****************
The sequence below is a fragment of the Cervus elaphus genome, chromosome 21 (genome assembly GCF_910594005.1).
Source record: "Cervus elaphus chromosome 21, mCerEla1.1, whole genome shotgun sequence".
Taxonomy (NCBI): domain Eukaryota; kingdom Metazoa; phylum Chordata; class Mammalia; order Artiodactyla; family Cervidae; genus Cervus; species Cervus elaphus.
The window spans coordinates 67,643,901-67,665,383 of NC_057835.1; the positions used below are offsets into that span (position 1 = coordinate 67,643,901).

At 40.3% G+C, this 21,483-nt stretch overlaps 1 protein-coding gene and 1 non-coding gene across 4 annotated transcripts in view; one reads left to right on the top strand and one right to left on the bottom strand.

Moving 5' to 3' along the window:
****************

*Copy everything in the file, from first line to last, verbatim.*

The sequence below is a fragment of the Cervus elaphus genome, chromosome 21 (genome assembly GCF_910594005.1).
Source record: "Cervus elaphus chromosome 21, mCerEla1.1, whole genome shotgun sequence".
Taxonomy (NCBI): domain Eukaryota; kingdom Metazoa; phylum Chordata; class Mammalia; order Artiodactyla; family Cervidae; genus Cervus; species Cervus elaphus.
The window spans coordinates 67,643,901-67,665,383 of NC_057835.1; the positions used below are offsets into that span (position 1 = coordinate 67,643,901).

At 40.3% G+C, this 21,483-nt stretch overlaps 1 protein-coding gene and 1 non-coding gene across 4 annotated transcripts in view; one reads left to right on the top strand and one right to left on the bottom strand.

Moving 5' to 3' along the window: